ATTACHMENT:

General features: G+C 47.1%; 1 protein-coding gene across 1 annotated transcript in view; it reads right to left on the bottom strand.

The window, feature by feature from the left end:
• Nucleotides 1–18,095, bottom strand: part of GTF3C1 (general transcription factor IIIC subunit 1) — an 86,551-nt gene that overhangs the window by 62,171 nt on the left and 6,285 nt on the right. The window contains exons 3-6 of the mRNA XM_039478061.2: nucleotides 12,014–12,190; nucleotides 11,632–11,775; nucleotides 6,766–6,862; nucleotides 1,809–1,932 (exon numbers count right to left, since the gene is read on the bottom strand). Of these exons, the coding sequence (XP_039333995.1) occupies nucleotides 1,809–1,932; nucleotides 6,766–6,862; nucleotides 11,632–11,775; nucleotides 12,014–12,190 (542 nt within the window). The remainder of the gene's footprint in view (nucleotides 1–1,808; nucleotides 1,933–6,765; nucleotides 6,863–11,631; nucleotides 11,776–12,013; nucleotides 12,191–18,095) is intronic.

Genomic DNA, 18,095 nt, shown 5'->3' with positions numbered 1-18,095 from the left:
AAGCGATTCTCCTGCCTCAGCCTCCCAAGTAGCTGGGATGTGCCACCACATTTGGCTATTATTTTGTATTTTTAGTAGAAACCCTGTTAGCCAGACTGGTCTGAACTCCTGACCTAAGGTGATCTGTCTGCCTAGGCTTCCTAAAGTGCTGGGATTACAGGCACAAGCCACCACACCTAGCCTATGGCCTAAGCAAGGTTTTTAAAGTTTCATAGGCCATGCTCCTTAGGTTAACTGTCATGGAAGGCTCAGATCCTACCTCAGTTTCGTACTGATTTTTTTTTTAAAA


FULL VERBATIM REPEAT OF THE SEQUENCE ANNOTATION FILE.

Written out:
General features: G+C 47.1%; 1 protein-coding gene across 1 annotated transcript in view; it reads right to left on the bottom strand.

The window, feature by feature from the left end:
• Nucleotides 1–18,095, bottom strand: part of GTF3C1 (general transcription factor IIIC subunit 1) — an 86,551-nt gene that overhangs the window by 62,171 nt on the left and 6,285 nt on the right. The window contains exons 3-6 of the mRNA XM_039478061.2: nucleotides 12,014–12,190; nucleotides 11,632–11,775; nucleotides 6,766–6,862; nucleotides 1,809–1,932 (exon numbers count right to left, since the gene is read on the bottom strand). Of these exons, the coding sequence (XP_039333995.1) occupies nucleotides 1,809–1,932; nucleotides 6,766–6,862; nucleotides 11,632–11,775; nucleotides 12,014–12,190 (542 nt within the window). The remainder of the gene's footprint in view (nucleotides 1–1,808; nucleotides 1,933–6,765; nucleotides 6,863–11,631; nucleotides 11,776–12,013; nucleotides 12,191–18,095) is intronic.

Genomic DNA, 18,095 nt, shown 5'->3' with positions numbered 1-18,095 from the left:
AAGCGATTCTCCTGCCTCAGCCTCCCAAGTAGCTGGGATGTGCCACCACATTTGGCTATTATTTTGTATTTTTAGTAGAAACCCTGTTAGCCAGACTGGTCTGAACTCCTGACCTAAGGTGATCTGTCTGCCTAGGCTTCCTAAAGTGCTGGGATTACAGGCACAAGCCACCACACCTAGCCTATGGCCTAAGCAAGGTTTTTAAAGTTTCATAGGCCATGCTCCTTAGGTTAACTGTCATGGAAGGCTCAGATCCTACCTCAGTTTCGTACTGATTTTTTTTTTAAAA